Study protocol for “Moving Bright, Eating Smart”– A phase 2 clinical trial on the acceptability and feasibility of a diet and physical activity intervention to prevent recurrence in colorectal cancer survivors

Judy WC Ho*, Antoinette M Lee, Duncan J Macfarlane, Daniel YT Fong, Sharron Leung, Ester Cerin, Wynnie YY Chan, Ivy PF Leung, Sharon HS Lam, Aliki J Taylor, Kar-keung Cheng

*Corresponding author for this work

Research output: Contribution to journalJournal articlepeer-review

11 Citations (Scopus)

Abstract

Background: Colorectal cancer is the second most common cancer and cancer-killer in Hong Kong with an alarming increasing incidence in recent years. The latest World Cancer Research Fund report concluded that foods low in fibre, and high in red and processed meat cause colorectal cancer whereas physical activity protects against colon cancer. Yet, the influence of these lifestyle factors on cancer outcome is largely unknown even though cancer survivors are eager for lifestyle modifications. Observational studies suggested that low intake of a Western-pattern diet and high physical activity level reduced colorectal cancer mortality. The Theory of Planned Behaviour and the Health Action Process Approach have guided the design of intervention models targeting a wide range of health-related behaviours.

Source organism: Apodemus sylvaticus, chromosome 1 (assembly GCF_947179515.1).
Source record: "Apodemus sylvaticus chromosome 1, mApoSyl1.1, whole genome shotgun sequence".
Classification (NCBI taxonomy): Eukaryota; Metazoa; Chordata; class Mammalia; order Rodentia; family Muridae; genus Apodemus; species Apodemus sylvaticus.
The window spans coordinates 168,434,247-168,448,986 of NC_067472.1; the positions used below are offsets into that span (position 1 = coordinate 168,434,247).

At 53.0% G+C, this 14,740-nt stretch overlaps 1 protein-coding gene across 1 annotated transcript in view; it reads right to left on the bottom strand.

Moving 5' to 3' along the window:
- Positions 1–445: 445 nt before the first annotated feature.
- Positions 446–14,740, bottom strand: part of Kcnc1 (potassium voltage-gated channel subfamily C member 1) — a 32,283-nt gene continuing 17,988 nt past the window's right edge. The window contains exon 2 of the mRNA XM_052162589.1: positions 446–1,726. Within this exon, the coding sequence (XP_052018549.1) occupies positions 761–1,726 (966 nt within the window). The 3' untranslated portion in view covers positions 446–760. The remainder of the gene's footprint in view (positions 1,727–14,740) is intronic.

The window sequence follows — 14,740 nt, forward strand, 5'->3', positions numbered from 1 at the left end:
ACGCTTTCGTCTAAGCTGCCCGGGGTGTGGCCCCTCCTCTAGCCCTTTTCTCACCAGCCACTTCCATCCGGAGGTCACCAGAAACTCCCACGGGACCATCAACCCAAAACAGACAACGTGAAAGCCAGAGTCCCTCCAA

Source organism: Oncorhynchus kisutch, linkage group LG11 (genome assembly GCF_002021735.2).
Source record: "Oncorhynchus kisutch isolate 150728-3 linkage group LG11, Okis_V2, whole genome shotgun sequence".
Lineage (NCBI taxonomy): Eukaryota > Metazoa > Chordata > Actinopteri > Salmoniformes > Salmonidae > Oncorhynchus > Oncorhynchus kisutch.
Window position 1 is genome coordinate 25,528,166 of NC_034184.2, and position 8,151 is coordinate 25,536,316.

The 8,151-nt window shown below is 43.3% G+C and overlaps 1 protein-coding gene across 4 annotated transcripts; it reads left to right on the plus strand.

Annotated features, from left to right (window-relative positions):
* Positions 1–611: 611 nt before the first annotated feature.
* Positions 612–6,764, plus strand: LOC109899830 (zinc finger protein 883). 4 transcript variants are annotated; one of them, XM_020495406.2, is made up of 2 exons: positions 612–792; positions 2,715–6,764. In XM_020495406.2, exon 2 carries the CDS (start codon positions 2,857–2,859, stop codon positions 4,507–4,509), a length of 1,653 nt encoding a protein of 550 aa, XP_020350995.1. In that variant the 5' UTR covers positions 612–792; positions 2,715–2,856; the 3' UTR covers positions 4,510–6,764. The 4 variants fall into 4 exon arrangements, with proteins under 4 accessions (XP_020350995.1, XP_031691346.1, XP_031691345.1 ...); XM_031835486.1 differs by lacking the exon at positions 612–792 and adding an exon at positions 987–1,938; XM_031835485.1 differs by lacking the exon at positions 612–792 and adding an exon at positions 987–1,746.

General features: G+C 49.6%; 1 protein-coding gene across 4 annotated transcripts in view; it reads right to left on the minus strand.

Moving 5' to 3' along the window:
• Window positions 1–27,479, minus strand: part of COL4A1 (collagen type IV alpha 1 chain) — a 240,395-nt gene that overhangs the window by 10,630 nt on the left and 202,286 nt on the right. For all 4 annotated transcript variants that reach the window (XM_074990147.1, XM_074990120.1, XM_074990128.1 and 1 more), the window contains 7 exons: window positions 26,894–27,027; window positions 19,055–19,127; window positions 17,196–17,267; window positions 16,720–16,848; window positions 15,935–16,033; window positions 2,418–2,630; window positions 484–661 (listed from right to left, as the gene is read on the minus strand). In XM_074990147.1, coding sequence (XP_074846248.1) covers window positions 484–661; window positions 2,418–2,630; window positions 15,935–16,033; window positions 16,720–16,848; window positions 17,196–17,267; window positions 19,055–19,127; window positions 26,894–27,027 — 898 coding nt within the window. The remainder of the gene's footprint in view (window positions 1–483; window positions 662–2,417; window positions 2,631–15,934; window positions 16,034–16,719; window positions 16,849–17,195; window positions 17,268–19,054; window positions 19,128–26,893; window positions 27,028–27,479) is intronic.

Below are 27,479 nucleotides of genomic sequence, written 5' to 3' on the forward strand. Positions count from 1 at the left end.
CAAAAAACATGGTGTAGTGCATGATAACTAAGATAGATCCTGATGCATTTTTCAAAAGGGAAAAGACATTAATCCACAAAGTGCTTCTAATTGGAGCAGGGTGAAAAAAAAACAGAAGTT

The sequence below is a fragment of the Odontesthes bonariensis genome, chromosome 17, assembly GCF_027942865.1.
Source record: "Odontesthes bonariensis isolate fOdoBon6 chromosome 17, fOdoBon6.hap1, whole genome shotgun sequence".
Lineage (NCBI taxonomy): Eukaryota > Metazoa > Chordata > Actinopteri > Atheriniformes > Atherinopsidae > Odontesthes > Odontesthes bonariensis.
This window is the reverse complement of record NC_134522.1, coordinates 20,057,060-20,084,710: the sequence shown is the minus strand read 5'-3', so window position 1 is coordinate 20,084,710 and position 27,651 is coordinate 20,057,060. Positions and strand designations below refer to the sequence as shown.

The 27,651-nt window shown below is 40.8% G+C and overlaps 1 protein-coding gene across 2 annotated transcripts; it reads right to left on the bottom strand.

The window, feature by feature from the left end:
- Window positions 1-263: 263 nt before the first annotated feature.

Methods/design: We aim to demonstrate the feasibility of two behavioural interventions intended to improve colorectal cancer outcome and which are designed to increase physical activity level and reduce consumption of a Western-pattern diet. This three year study will be a multicentre, randomised controlled trial in a 2x2 factorial design comparing the “Moving Bright, Eating Smart” (physical activity and diet) programme against usual care. Subjects will be recruited over a 12-month period, undertake intervention for 12 months and followed up for a further 12 months. Baseline, interim and three post-intervention assessments will be conducted.  Two hundred and twenty-two colorectal cancer patients who completed curative treatment without evidence of recurrence will be recruited into the study. Primary outcome measure will be whether physical activity and dietary targets are met at the end of the 12-month intervention. Secondary outcome measures include the magnitude and mechanism of behavioural change, the degree and determinants of compliance, and the additional health benefits and side effects of the intervention.

Discussion: The results of this study will establish the feasibility of targeting the two behaviours (diet and physical activity) and demonstrate the magnitude of behaviour change. The information will facilitate the design of a further larger phase III randomised controlled trial with colorectal cancer outcome as the study endpoint to determine whether this intervention model would reduce colorectal cancer recurrence and mortality.

Trial registration: ClinicalTrials.gov No: NCT01708824
Original languageEnglish
Article number487
Number of pages10
JournalBMC Public Health
Volume13
DOIs
Publication statusPublished - 2013

Scopus Subject Areas

  • Public Health, Environmental and Occupational Health

User-Defined Keywords

  • Acceptability
  • Behavioural intervention
  • Cancer survivor
  • Colorectal cancer
  • Diet
  • Feasibility
  • Grains
  • Meat
  • Physical activity
  • Randomised

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